Not so white chicken after a cool dirt bath
Oh, and do skip giving them corn during this time.  It is a 'warming' food.  A great treat in the winter time but not recommended during hot weather.  If you do,  give it to them sparingly.  Frozen peas are a great treat, if your birds like them.  You can even give them shaved ice, too.  And, most importantly, check on your birds (and your other critters) often during the heat wave.  Older birds and heavy breeds may not fare well with prolonged, excessive heat.  And don't forget to collect eggs each time you visit the coop.

All your animals need some sort of shade and relief from the heat but most importantly be sure they have plenty of fresh cool water and for your livestock that require some additional minerals or salt, be sure that those are kept available.  The cows have been hiding down in the small hayfield but visit the barn area to hit the minerals in the evening.  Or just hang out by the barn just to be sure that giant hay 'pez' dispenser is still 'out-of-order' or you can find them out by the garden hoping that I get with program and weed the garden.

Keep cool and stay hydrated!  

Tuesday, May 19, 2015

Transplanting tomatoes

It has been difficult to post with all the activities around here.  We've been on the go repairing and maintaining equipment or structures, researching all things critter related, heading to town to pick up needed materials and working on getting the garden set up.  With all the planting and transplanting seedlings into the garden, we've also been starting some of the seeds that germinate very quickly inside.  Like cucumbers, squash, melons and pumpkins.

You really don't have to spend a lot of money to get seedlings started.  Especially the larger seeds like the ones mentioned above.  I have purchased some flats for seed starting but I have also saved those plastic clam-shell containers from store bought strawberries, raspberries, blueberries, tomatoes or mushrooms.  My mom gave me some of those plastic egg containers a couple years ago and I still use them.  Just punch a hole in the bottom of each cup with a nail so the excess water can drain out otherwise you'll end up with soggy soil (which will rot your seeds). These plastic containers make wonderful seed starting trays, they are reusable and stack nicely when not in use.  If you need containers that are a little larger than your average vegetable can, look into purchasing grow bags.  They come collapsed and after use, you can reuse them.  A good rinse or wash in a diluted bleach solution and thoroughly dried before storing for the next season.  The yellow ones I've used for about 7 years but my parents had purchased them, well.... a long time ago. Probably 30 years ago when they had bought them to start eucalyptus seedlings for wind breaks.

But the most important thing in starting seeds in trays is the soil.  A good seed starting soil can really improve your success.

If the weather gets any cooler I'll have to put the seed starts on the seedling heat mat but it had been warm enough to set on the shelves in the sunshine in the greenhouse.  So far only the cucumbers are sprouting.  Tomorrow I may have to move the others to the heat mat since we are forecasted for several days of overcast and possibly rain.  We really could use some good rain showers so no complaints here!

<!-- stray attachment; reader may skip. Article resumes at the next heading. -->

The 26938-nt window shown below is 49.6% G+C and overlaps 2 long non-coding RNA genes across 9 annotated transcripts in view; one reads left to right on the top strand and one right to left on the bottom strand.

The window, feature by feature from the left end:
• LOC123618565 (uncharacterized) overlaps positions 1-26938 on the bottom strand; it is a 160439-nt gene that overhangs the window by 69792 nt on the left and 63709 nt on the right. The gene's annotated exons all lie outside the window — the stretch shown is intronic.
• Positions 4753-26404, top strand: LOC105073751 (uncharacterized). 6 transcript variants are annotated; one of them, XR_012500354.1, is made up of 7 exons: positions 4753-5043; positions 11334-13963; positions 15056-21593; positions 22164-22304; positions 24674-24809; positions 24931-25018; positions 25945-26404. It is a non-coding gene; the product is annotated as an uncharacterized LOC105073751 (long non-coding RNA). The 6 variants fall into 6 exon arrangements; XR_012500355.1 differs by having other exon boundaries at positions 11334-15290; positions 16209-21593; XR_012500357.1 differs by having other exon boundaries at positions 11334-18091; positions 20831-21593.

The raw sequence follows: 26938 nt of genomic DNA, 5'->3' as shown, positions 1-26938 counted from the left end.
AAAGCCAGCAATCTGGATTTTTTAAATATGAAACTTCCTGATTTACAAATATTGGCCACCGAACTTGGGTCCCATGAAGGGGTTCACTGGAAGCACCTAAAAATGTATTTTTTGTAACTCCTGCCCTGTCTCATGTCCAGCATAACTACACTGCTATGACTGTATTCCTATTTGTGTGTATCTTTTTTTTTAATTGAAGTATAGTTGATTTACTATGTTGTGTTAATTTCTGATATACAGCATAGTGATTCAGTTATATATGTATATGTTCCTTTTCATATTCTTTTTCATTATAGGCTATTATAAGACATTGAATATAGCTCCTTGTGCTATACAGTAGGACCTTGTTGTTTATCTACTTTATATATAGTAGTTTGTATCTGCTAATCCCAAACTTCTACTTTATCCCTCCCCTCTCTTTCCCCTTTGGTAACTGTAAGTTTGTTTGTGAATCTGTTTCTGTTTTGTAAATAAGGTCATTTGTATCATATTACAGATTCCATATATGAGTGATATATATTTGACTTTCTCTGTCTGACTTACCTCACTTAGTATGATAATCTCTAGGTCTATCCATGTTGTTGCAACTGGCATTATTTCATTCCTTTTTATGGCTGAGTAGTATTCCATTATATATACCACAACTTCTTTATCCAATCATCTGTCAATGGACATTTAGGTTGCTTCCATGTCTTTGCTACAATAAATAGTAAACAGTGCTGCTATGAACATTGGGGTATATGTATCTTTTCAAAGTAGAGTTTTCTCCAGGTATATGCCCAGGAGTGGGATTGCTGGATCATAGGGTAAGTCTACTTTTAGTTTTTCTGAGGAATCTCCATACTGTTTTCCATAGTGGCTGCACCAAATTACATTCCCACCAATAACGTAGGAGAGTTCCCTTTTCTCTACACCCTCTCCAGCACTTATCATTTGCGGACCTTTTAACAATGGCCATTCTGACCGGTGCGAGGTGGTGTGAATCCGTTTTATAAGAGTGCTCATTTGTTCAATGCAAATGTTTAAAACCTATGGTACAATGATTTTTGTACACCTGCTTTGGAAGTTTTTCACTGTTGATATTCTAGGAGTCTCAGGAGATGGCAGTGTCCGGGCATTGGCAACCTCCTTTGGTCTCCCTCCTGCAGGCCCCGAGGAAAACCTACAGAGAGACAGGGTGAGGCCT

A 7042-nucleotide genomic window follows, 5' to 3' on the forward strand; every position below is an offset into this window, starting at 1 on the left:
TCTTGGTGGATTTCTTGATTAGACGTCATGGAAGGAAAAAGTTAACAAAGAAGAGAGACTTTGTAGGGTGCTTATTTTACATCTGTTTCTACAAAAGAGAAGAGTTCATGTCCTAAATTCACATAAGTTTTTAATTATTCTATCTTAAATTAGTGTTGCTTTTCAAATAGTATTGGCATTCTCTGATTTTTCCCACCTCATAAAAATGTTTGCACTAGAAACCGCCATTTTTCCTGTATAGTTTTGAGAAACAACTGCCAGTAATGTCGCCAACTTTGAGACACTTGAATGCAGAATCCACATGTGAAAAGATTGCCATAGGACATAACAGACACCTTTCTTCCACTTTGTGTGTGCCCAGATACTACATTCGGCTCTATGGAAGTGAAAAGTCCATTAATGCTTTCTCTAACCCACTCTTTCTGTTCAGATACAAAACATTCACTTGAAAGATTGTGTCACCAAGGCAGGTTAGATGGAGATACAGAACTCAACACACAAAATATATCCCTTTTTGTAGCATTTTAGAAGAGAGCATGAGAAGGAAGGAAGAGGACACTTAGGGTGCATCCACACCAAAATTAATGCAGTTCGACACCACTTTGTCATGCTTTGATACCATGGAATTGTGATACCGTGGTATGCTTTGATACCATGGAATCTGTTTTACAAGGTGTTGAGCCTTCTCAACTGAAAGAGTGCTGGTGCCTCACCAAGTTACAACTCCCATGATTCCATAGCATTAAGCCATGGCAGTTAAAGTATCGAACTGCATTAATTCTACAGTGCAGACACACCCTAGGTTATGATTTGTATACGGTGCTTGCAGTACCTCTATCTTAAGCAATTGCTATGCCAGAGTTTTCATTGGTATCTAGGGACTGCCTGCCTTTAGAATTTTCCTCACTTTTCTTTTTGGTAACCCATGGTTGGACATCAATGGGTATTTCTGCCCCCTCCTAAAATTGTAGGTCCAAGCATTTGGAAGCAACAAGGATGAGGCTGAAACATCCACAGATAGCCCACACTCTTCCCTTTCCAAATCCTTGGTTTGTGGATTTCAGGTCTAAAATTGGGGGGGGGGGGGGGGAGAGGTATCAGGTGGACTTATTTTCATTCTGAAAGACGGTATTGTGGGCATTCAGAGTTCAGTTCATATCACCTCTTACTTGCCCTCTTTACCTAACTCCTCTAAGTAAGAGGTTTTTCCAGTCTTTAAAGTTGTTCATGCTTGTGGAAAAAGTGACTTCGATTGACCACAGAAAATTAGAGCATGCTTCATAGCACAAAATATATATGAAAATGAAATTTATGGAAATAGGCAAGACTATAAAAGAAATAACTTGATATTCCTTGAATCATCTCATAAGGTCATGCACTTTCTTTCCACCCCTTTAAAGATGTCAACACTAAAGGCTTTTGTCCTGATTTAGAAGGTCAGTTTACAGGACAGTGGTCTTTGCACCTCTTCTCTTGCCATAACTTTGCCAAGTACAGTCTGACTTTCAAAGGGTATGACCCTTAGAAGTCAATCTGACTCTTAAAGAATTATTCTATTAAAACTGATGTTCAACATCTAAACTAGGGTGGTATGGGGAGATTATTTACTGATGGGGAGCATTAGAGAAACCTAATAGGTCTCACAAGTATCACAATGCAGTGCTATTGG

I have had a couple of 'volunteers' that popped up in my existing potted plants in the greenhouse this spring.  A bean plant, some kind of squash or pumpkin, buckwheat and possibly an eggplant.  I really hate pulling them out and letting them die, so when I pulled the squash plant I damaged the roots pretty good.  I then put it in a jar of water.  It is rooting, bloomed and I'll transplant it here soon.  The buckwheat and the others were pulled an re-potted into cans.  You can plant just about anything into a can and transplant it later.  Just be sure to punch some holes in the bottom of the can, too.

Buckwheat in a can

So let's take a look at transplanting tomatoes.   They were getting leggy and starting to yellow so into the ground they go.  Chances of getting a frost are still possible but I can always cover them at this time of year.  The main problem for us is wind. We get winds in the late evenings/afternoons during the summer when the valleys cool off or when a good storm passes through.  With the lack of wind breaks it sure can cause some damage to your plants. 

So here's a tip for transplanting tomatoes in windy areas where you cannot put a cover over them that won't end up two counties over.  When you dig your hole for your plants, dig it at an angle.  Like you are going to let the plant lie on the ground instead of upright.  It will greatly reduce the chance of the wind twisting your tomato plant apart.  I will also cover the stem of the tomato plant so about 4"-6" of the foliage is exposed.  This will cause the stem to set out more roots.  (Cut a tomato stem, set it in water and you'll see it set out roots.... a good way to get more plants out of one!)  The additional roots will help keep your plants firmly rooted in the ground and keep the wind from uprooting them.

Please note that you would take the seedling to be planted out of the can or grow bag before you put it into the soil.  I left the can in place so you could see the angle of the planting better.  It looks like it is taking a nap but they are doing quite well and as the plant grows you'll never know that you put the root ball in at an angle.  If the wind wobbles the stems loose from their covering of dirt, just pack more dirt on top or add a small rock to hold it in place until roots can start to take hold.

Oh, and don't worry if you break off a piece of the leggy stems you can always put the broken piece into a jar of water and it will take root.  Then just transplant later.  Tomatoes are a rather forgiving plant to grow.

Hope your gardening adventures are going well!  Until next time.....